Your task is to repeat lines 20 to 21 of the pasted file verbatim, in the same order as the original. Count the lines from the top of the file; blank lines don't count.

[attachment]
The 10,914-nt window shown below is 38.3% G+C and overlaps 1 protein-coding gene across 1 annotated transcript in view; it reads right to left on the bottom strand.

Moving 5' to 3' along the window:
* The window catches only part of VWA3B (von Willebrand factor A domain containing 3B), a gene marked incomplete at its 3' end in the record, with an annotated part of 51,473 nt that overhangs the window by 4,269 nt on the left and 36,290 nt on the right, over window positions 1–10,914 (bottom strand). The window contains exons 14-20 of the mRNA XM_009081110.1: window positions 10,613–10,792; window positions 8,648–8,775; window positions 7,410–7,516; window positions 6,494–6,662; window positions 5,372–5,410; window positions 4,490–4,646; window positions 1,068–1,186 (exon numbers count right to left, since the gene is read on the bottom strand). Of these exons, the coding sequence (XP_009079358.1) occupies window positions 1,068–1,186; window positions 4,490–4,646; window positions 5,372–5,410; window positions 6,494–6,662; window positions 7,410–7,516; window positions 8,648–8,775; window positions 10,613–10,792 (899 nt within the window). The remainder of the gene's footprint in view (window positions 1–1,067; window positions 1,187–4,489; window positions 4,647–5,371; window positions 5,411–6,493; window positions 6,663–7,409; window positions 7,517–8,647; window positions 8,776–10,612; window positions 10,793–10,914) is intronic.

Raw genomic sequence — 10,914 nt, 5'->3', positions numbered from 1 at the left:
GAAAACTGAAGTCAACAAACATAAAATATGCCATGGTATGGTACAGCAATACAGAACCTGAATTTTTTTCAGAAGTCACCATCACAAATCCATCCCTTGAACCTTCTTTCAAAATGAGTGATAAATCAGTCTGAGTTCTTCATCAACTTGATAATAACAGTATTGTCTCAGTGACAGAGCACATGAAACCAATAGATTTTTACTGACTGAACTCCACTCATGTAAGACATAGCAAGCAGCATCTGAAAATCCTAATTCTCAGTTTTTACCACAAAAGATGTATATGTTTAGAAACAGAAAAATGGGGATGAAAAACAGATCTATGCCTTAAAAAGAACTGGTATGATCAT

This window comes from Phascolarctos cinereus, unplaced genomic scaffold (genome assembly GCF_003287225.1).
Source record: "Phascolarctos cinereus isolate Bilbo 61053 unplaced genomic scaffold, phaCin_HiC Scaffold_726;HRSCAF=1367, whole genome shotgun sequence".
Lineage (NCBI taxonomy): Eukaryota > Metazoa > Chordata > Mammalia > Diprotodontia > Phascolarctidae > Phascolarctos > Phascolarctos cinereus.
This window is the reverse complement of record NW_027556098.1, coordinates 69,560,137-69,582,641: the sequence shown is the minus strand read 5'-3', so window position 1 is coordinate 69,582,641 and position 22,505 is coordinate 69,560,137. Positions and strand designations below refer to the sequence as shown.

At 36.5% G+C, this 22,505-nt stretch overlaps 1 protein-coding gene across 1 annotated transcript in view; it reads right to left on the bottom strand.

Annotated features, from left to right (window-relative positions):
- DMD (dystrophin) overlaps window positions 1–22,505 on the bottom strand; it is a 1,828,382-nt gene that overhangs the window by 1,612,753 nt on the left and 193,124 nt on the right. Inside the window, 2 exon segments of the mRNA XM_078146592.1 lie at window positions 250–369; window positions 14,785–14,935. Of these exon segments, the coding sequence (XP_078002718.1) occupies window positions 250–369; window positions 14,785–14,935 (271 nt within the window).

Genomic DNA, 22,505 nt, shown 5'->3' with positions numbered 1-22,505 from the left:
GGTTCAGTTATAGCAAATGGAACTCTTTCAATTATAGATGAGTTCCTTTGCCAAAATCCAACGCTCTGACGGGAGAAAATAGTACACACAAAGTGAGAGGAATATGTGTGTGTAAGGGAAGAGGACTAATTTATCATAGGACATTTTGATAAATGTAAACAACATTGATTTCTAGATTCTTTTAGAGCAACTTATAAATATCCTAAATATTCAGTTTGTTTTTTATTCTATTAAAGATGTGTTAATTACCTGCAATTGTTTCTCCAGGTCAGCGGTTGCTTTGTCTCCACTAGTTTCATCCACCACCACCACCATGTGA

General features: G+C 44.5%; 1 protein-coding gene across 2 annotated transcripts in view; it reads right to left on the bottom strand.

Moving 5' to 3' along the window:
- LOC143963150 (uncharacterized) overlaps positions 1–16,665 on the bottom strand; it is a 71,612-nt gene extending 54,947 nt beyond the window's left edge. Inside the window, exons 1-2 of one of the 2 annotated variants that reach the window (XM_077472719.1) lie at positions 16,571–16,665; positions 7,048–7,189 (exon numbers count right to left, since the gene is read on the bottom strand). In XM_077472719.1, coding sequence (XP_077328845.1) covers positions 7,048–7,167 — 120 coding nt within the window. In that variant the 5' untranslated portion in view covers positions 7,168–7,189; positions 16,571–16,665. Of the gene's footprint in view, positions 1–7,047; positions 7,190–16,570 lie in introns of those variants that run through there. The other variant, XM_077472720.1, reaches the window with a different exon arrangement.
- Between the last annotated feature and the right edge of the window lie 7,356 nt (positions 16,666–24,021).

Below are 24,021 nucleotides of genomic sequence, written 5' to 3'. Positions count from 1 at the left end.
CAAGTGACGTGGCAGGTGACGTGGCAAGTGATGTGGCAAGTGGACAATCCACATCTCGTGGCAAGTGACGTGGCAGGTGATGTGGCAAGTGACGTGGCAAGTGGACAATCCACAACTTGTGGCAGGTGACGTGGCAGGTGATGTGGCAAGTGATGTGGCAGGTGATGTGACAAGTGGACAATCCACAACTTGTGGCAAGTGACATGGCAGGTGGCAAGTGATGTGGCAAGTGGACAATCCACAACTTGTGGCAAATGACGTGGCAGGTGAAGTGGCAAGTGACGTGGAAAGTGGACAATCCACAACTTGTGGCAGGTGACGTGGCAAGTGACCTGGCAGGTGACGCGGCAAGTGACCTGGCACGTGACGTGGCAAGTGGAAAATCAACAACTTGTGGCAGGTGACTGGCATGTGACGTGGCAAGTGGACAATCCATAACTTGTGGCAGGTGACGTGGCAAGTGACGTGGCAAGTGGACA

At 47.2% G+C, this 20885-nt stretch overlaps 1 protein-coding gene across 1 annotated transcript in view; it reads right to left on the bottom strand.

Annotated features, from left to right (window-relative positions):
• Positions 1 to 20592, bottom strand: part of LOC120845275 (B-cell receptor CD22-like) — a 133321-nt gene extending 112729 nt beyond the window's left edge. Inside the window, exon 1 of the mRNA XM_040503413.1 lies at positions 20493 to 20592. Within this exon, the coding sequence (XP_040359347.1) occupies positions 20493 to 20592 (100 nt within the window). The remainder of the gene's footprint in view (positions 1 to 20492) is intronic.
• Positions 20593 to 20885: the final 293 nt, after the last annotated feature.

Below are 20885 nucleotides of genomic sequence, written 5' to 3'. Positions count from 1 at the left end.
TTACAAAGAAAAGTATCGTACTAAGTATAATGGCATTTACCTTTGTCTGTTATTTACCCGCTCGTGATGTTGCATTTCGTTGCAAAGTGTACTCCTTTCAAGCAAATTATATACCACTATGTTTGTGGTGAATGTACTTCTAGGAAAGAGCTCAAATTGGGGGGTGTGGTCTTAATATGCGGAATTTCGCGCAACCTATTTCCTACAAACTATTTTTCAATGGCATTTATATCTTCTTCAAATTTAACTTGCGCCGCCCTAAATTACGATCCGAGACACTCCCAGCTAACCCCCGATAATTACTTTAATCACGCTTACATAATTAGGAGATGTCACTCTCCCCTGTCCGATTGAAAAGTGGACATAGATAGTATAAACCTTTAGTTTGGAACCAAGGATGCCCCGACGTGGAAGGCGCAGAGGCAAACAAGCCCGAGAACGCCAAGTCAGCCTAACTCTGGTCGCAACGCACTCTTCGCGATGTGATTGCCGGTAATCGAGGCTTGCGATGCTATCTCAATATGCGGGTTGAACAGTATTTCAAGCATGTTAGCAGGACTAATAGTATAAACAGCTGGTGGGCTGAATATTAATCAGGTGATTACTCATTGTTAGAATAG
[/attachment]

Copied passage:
CAAGTGACGTGGCAGGTGACGTGGCAAGTGATGTGGCAAGTGGACAATCCACATCTCGTGGCAAGTGACGTGGCAGGTGATGTGGCAAGTGACGTGGCAAGTGGACAATCCACAACTTGTGGCAGGTGACGTGGCAGGTGATGTGGCAAGTGATGTGGCAGGTGATGTGACAAGTGGACAATCCACAACTTGTGGCAAGTGACATGGCAGGTGGCAAGTGATGTGGCAAGTGGACAATCCACAACTTGTGGCAAATGACGTGGCAGGTGAAGTGGCAAGTGACGTGGAAAGTGGACAATCCACAACTTGTGGCAGGTGACGTGGCAAGTGACCTGGCAGGTGACGCGGCAAGTGACCTGGCACGTGACGTGGCAAGTGGAAAATCAACAACTTGTGGCAGGTGACTGGCATGTGACGTGGCAAGTGGACAATCCATAACTTGTGGCAGGTGACGTGGCAAGTGACGTGGCAAGTGGACA

At 47.2% G+C, this 20885-nt stretch overlaps 1 protein-coding gene across 1 annotated transcript in view; it reads right to left on the bottom strand.